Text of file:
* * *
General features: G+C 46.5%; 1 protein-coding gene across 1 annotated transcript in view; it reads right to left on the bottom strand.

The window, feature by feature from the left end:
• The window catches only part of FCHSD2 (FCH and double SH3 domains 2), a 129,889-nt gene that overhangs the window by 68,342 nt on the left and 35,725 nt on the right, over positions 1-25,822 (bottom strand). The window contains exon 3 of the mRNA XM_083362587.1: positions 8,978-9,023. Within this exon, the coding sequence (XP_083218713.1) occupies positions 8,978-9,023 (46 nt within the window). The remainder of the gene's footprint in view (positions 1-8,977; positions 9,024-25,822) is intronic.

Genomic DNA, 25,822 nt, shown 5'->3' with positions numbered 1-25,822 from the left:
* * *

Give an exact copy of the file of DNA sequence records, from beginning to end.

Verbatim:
General features: G+C 46.5%; 1 protein-coding gene across 1 annotated transcript in view; it reads right to left on the bottom strand.

The window, feature by feature from the left end:
• The window catches only part of FCHSD2 (FCH and double SH3 domains 2), a 129,889-nt gene that overhangs the window by 68,342 nt on the left and 35,725 nt on the right, over positions 1-25,822 (bottom strand). The window contains exon 3 of the mRNA XM_083362587.1: positions 8,978-9,023. Within this exon, the coding sequence (XP_083218713.1) occupies positions 8,978-9,023 (46 nt within the window). The remainder of the gene's footprint in view (positions 1-8,977; positions 9,024-25,822) is intronic.

Genomic DNA, 25,822 nt, shown 5'->3' with positions numbered 1-25,822 from the left: